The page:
The Time I Hopped a Fence at Midnight and Sneaked into the Woods with a Girl … to Go Running


This is going to be tight. My feet turn with as quick a cadence as they can muster, protesting the workload.

Tweet this post: The Time I Hopped a Fence at Midnight and Sneaked into the Woods with a Girl … to Go Running: via @JosephHavey

A blonde pony-tail bobs in front of me. I speed up only to realize this isn’t her. Breezing by, I continue my search. Where? Where?

The half-mile mark passes, and I’m nervous. I may actually lose. All because of this disgusting need to win. The same thing that’s driving me forward like a racehorse.


The club

We sit at a weekly club meeting. After regurgitating our ideas to obtain more funding and publicity, the topic shifts into running. My favorite.

Our president used to run, she says, until she got a knee injury. What a bummer, I think.

The publicity officer says she has recently become interested in running. We chat. Naturally, I propose we go running. It’s 7:30 p.m., but what is a midnight run? We’re all in college here. She agrees, as long as I promise to not overdo it.

That’s a promise I can never keep.

The meetup

We meet at the campus gym and depart. For a non-runner, she’s swift on her feet. The conversation flows as we complain about the lack of progress the club is making.

I decide to take my favorite running route, a greenway that winds by the main highway. It ends on a bridge overlooking traffic — a sight to behold late at night. It’s my secret getaway.

It’s only after we arrive at the gate that I remember the trail is on private property. The three-foot high gate is so minuscule I have blocked it out of my working memory. Whoops.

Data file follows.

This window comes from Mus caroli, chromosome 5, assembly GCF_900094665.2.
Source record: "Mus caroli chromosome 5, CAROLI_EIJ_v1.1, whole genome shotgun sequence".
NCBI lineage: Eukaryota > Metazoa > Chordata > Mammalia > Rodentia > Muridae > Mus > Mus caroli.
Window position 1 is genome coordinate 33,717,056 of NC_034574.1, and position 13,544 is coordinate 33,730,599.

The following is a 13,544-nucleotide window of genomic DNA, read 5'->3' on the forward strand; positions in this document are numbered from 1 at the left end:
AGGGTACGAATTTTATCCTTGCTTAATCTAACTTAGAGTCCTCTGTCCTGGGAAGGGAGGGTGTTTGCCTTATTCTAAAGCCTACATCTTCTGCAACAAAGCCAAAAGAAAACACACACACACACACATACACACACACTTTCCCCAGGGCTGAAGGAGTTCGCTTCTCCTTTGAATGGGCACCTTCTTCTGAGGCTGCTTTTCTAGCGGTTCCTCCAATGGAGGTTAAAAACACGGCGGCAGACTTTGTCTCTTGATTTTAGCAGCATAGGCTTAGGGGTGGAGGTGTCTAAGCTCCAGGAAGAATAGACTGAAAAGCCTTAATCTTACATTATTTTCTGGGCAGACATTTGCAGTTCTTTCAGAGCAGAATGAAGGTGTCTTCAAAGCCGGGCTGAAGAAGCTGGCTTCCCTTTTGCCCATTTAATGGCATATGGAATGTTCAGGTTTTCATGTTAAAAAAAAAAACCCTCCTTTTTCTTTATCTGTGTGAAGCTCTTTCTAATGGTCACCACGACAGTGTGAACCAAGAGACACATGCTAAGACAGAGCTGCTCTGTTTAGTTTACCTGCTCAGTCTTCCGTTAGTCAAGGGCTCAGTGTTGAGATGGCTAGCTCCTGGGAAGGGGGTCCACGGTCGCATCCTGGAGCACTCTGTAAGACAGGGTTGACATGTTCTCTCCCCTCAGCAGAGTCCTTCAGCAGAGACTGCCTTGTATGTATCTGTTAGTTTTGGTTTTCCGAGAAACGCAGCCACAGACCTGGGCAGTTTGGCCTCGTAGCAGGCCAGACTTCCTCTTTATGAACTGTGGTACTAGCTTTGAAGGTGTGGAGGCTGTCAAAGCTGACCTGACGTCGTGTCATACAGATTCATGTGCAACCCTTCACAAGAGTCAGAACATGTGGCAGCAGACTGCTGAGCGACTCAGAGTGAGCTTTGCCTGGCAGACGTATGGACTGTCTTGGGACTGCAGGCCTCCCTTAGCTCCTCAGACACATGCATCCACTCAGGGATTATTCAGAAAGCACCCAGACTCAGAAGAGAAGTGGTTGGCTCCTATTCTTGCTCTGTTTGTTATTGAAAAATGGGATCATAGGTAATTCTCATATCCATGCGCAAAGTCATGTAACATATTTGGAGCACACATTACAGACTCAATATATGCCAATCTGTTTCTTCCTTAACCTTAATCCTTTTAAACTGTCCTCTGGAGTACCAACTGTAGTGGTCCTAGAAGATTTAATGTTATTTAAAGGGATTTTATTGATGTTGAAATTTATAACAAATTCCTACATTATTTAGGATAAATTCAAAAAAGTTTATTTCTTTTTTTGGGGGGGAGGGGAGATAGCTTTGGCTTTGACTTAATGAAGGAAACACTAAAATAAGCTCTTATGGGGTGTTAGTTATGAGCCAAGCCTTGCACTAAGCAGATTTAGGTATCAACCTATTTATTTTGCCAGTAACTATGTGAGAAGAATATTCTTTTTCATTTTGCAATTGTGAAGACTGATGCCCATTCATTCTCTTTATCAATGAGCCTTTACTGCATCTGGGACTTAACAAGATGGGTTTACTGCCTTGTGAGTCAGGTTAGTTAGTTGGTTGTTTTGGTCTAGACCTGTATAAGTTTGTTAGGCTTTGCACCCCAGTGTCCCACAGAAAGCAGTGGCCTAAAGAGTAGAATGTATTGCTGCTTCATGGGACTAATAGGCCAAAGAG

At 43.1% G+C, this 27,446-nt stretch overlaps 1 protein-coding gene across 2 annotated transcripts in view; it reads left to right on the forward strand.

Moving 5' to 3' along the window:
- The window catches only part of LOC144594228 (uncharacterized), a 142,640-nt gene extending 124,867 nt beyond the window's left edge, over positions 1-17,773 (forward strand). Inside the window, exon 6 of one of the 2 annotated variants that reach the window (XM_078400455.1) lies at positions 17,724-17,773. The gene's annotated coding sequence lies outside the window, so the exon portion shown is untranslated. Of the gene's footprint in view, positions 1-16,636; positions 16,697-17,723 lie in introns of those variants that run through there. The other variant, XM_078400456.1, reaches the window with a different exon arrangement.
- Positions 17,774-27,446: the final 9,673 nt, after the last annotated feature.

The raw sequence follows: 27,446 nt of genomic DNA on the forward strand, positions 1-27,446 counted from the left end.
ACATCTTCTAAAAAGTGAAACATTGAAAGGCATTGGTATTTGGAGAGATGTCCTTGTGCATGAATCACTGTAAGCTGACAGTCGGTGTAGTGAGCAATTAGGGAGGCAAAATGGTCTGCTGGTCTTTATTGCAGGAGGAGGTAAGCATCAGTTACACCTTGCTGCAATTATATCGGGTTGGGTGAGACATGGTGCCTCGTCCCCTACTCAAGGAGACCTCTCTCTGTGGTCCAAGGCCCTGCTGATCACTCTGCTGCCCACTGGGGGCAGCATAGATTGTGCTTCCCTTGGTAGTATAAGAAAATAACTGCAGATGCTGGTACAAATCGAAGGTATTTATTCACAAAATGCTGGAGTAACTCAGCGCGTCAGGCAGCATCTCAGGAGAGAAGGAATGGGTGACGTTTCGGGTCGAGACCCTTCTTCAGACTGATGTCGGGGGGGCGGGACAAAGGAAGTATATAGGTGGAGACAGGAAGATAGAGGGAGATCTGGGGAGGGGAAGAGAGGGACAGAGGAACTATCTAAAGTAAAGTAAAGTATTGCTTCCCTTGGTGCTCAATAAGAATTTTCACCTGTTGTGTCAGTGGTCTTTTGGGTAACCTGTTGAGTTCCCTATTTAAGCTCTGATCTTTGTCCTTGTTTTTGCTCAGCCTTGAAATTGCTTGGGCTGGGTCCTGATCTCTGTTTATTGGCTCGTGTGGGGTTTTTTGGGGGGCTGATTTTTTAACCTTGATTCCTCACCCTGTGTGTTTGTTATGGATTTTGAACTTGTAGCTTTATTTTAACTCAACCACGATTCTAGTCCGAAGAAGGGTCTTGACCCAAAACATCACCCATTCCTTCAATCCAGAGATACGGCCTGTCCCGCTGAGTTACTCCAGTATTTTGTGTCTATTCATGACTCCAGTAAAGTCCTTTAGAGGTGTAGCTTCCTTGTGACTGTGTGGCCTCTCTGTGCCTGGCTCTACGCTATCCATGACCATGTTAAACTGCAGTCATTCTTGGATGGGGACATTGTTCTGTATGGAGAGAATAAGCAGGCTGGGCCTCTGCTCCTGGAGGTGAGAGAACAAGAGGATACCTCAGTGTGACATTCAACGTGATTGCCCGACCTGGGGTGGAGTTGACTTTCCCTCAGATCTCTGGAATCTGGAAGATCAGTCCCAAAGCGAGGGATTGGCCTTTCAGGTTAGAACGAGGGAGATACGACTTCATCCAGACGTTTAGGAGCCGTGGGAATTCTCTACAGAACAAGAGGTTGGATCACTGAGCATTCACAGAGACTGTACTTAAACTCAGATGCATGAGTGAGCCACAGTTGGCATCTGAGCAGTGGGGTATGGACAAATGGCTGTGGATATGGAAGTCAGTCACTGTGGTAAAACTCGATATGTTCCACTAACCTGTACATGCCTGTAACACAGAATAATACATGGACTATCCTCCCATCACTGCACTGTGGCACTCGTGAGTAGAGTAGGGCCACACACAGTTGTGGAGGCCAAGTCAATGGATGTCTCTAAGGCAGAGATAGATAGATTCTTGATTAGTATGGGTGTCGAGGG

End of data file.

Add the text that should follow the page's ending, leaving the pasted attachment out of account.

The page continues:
This girl is extremely trusting to follow me.

Through the woods

Objectively, this situation is everything a college-age girl is taught to avoid. She is by herself with a guy she only considers and acquaintance. In the dark. In the woods. Late at night.

She doesn’t know where she’s going. I tell her we’re heading 1.5 miles up the greenway, but she has no idea if it’s the truth.

I must appear very innocent at face-value, because I wouldn’t have said yes.

To make up for it, I decide to scan for kidnappers that may decide to attack us from the tree line.

There are no kidnappers, which bores me, so I propose a race. She vehemently shuts down the idea of a race.

I push the issue again, not about to give up easily.

She says no. We’ve already been to the bridge, and now we have about 100 feet before we leave the woods. After that, we have just over a mile back to the gym. Let’s make it a good night, she says.

I refuse to listen. “I’ll even give you a 90 second head start.”

“A two minute head start!”

“A three minute head start!”

No. No. No.

I swallow.

“I’ll give you…” I pause, and audibly gulp this time, barely able to comprehend what I’m about to say. “A five minute head start.”

At our current pace, I need a sub-six minute mile to win. That’s high school cross country pace.

She gives in. My stomach turns. I really had not expected that to work.

This is going to hurt.

Ready set go

Despite devious urges, I decide against a hollow victory. Making sure to enunciate each Mississippi, I agonizingly count to 300.

Then I go.

Quickly my thoughts shift to how much this hurts.

Where is she? Where is she? Where is she?

My legs really burn as I pass three false blonde ponytails. Who knew midnight was such a popular time for blondes to go running?

The route goes uphill. My calves start shrieking.

I swear off competing. As with most of these promises (drinking, eating sugar, sleeping in), I will not follow through. But for now, it’s helping ease my anger at how hard I’m pushing myself.


My quads can’t take the banging much longer.

Finally, I see her. Just ahead. And just beyond her, the gym, which is the finish line. As if someone put a jet engine behind me, I push even faster forward.


Terrified I’m not going to pass her in time, I begin audibly wheezing. The summer humidity has made it hard to consume enough oxygen, which is causing my legs to burn ever hotter.

This is going to be close.

The next challenge

She’s extraordinarily competitive, so it is no surprise she’s furious I beat her. Both of us are gasping, but she manages to convince me to a re-match.

Kickboxing. Drunk off adrenaline and victory, I agree.

Little did I know it would make me unable to run for a week.

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Tweet this post: The Time I Hopped a Fence at Midnight and Sneaked into the Woods with a Girl … to Go Running: via @JosephHavey

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